NHI celebrates 30 years of Colorado State hosting Colorado LDZ program
This past Saturday, a group of nearly 200 — including Colorado State University officials and National Hispanic Institute students, staffers and alumni — gathered for a dinner and award ceremony of great significance for both CSU and NHI. In 1989, NHI began a partnership with Colorado State to host what was then a fledgling youth leadership program named for the first Vice President of the Republic of Texas. 30 years later, the Colorado Lorenzo de Zavala Youth Legislative Session — better known to NHIers as the LDZ — is one of NHI’s longest-running programs.
Mary Ontiveros, Vice President for Diversity at Colorado State University, was one of the event’s featured speakers, and began her remarks by recognizing the need for leadership that NHI saw when it was first founded in 1979.
“We understand that young people are vital to our future,” Ontiveros told the gathering. “Over the past 30 years you have become, or are becoming, the leaders of tomorrow. It will be your job to solve the problems that our generation and generations before us have created.” She went on to note, “Since the program came to Colorado State University, we are indeed a more global society. So you, and what you bring to the tables where critical decisions are made, is even more essential. Your intrinsic understanding of diverse populations and lived experiences as Latinos is essential.”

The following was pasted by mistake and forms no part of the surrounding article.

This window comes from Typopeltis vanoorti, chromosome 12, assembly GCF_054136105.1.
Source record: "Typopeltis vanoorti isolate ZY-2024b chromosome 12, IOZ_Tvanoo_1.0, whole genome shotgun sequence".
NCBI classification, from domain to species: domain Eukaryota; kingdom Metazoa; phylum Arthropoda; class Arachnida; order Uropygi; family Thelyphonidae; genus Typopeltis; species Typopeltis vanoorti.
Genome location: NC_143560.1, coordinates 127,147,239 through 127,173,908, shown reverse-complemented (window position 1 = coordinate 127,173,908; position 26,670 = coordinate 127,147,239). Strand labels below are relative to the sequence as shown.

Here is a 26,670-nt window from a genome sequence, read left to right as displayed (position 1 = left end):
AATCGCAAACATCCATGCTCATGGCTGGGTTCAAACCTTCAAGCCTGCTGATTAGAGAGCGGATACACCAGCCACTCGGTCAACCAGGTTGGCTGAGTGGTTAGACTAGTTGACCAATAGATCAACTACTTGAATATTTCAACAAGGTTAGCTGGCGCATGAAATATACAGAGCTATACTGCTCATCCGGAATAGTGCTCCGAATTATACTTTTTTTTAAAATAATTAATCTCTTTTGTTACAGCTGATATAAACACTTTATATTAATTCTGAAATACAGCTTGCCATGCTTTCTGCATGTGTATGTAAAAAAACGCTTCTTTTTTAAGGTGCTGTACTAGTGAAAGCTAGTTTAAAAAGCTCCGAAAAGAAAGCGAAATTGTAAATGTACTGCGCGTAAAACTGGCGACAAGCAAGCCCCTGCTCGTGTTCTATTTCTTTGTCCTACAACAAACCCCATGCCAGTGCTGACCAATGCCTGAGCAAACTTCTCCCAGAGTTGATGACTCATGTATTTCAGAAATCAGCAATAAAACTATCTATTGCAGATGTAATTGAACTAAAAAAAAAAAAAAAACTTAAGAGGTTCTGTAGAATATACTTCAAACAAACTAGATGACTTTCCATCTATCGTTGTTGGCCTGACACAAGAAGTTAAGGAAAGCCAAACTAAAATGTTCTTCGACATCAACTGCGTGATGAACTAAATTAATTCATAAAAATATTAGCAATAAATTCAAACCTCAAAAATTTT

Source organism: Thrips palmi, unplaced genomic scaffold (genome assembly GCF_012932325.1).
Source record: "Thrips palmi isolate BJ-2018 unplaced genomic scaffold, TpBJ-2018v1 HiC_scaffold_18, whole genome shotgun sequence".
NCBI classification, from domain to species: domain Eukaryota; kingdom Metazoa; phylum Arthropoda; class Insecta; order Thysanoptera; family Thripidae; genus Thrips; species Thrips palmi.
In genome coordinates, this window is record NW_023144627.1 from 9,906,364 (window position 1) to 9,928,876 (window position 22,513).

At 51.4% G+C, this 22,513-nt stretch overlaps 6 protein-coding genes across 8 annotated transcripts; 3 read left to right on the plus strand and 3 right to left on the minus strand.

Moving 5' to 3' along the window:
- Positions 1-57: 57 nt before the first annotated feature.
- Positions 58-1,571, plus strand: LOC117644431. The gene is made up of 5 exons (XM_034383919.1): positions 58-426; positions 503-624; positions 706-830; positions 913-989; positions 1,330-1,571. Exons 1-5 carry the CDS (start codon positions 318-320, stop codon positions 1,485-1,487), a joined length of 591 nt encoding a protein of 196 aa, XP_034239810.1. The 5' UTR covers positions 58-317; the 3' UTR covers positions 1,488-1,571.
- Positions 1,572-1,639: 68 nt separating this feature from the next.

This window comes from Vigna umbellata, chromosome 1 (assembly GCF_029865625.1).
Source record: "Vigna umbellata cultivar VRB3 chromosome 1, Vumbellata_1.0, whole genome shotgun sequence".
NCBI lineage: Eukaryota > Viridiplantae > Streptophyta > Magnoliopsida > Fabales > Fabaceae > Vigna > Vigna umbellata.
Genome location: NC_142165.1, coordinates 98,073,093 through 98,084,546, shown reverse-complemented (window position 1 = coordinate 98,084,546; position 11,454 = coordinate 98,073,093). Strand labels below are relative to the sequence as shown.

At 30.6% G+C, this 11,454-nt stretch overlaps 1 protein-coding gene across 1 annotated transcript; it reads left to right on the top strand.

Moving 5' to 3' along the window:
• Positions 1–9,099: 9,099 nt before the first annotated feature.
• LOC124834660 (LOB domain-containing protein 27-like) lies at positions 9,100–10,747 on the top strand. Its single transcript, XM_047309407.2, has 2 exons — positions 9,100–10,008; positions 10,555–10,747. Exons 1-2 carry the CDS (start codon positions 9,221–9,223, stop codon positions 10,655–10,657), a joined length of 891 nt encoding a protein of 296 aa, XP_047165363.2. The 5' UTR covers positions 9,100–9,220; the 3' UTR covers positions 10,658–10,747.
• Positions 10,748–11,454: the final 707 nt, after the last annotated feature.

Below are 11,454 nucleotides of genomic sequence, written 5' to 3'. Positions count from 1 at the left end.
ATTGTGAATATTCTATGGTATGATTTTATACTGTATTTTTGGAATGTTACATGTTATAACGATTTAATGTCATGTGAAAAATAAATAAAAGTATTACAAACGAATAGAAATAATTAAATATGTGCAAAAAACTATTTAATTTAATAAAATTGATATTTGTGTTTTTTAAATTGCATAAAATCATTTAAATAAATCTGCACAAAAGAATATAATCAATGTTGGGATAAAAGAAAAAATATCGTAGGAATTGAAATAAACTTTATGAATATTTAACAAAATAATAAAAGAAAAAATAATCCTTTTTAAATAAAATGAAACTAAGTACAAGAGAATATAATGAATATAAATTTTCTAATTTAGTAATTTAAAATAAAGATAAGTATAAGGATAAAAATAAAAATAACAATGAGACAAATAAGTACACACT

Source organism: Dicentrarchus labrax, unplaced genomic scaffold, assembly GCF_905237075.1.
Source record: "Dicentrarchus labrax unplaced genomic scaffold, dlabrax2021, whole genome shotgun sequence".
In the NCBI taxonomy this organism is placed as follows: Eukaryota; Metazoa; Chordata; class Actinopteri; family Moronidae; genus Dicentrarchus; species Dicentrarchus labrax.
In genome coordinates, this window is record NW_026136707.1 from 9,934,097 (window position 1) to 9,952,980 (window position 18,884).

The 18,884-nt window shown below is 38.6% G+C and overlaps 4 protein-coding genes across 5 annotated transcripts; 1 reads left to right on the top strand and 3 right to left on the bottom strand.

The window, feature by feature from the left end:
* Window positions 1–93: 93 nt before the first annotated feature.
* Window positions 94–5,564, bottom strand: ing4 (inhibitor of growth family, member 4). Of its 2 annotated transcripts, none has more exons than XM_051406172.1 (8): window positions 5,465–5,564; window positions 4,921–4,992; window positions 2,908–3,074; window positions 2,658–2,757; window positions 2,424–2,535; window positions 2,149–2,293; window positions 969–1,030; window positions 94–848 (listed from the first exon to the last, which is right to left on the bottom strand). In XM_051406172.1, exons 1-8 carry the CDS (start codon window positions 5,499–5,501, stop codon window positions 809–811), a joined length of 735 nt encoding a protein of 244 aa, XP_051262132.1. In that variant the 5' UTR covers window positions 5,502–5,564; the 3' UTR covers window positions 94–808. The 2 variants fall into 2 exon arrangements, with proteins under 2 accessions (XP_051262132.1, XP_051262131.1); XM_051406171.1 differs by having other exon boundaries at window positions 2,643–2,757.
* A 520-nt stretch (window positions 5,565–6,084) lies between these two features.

She also lauded the value that the LDZ program has brought to both the participants who have learned about leadership and collaboration, and to Colorado State itself.
“Those of you who completed LDZ over the years likely have come to understand that your influence is not dependent on whether you were elected to a particular office participating in LDZ . It is your voice, your opinion, your perspective, your passion, that are equally important,” she asserted.
“There’s no question that the lives of past participants in LDZ have influenced our campus here at Colorado State University, and many campuses and communities across the country,” she continued. “We are better because we made the decision to say yes to hosting LDZ and have made that commitment for the past 30 years. Over these years, I have seen children of many friends, my nephews, nieces and my son participate. It isn’t just because they’re involved that we prized this program so highly. It is also because of the outcome of the program and the positive and transformational impact it has had on the lives of so many of you.”
Gustavo Vargas, a Colorado LDZ alumni who was elected Governor at the 1991 program, shared his memories — including the revelation that he didn’t intend to run for an office when first attending the program. “The cool thing about LDZ is that I stay connected with people,” Vargas noted, adding that for the the people he first met at Colorado State, “It’s like we never lost touch. NHI is definitely a blessing; it has really, really connected me with so many wonderful people.”
Lia Carpio, the longtime Education Director at the program, who again served in that role in 2019, felt the evening encapsulated what the relationship is all about.
“The success of the Colorado LDZ is deeply rooted in our 30 year partnership with Colorado State University, which has consistently supported our students both at the program and beyond,” she proclaimed. “When you consider that many of those who now work with us at CSU have long lasting ties to NHI and the Colorado LDZ in particular, it’s easy to understand the long term impact of such a partnership, and the immeasurable value of having people in place that genuinely care about us and our participants.”